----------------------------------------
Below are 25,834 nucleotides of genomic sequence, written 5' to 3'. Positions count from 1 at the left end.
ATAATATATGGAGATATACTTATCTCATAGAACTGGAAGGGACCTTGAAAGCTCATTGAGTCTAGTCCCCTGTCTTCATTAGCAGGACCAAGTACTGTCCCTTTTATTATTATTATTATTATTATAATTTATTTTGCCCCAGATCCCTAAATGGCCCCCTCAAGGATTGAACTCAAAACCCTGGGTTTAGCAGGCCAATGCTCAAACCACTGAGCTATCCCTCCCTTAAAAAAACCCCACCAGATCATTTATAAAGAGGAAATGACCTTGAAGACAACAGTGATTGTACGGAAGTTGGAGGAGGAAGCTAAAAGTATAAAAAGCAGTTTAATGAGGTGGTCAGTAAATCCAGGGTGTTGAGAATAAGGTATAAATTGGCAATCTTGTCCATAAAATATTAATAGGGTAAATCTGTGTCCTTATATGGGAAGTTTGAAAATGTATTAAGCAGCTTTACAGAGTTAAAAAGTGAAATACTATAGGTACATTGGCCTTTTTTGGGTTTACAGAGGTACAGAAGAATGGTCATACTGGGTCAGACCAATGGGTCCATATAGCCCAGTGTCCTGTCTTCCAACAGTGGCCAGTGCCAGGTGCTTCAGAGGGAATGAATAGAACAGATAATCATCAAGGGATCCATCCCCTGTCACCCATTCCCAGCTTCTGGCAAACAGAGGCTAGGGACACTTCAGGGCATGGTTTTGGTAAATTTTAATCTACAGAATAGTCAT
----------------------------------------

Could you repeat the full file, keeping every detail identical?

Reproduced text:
Below are 25,834 nucleotides of genomic sequence, written 5' to 3'. Positions count from 1 at the left end.
ATAATATATGGAGATATACTTATCTCATAGAACTGGAAGGGACCTTGAAAGCTCATTGAGTCTAGTCCCCTGTCTTCATTAGCAGGACCAAGTACTGTCCCTTTTATTATTATTATTATTATTATAATTTATTTTGCCCCAGATCCCTAAATGGCCCCCTCAAGGATTGAACTCAAAACCCTGGGTTTAGCAGGCCAATGCTCAAACCACTGAGCTATCCCTCCCTTAAAAAAACCCCACCAGATCATTTATAAAGAGGAAATGACCTTGAAGACAACAGTGATTGTACGGAAGTTGGAGGAGGAAGCTAAAAGTATAAAAAGCAGTTTAATGAGGTGGTCAGTAAATCCAGGGTGTTGAGAATAAGGTATAAATTGGCAATCTTGTCCATAAAATATTAATAGGGTAAATCTGTGTCCTTATATGGGAAGTTTGAAAATGTATTAAGCAGCTTTACAGAGTTAAAAAGTGAAATACTATAGGTACATTGGCCTTTTTTGGGTTTACAGAGGTACAGAAGAATGGTCATACTGGGTCAGACCAATGGGTCCATATAGCCCAGTGTCCTGTCTTCCAACAGTGGCCAGTGCCAGGTGCTTCAGAGGGAATGAATAGAACAGATAATCATCAAGGGATCCATCCCCTGTCACCCATTCCCAGCTTCTGGCAAACAGAGGCTAGGGACACTTCAGGGCATGGTTTTGGTAAATTTTAATCTACAGAATAGTCAT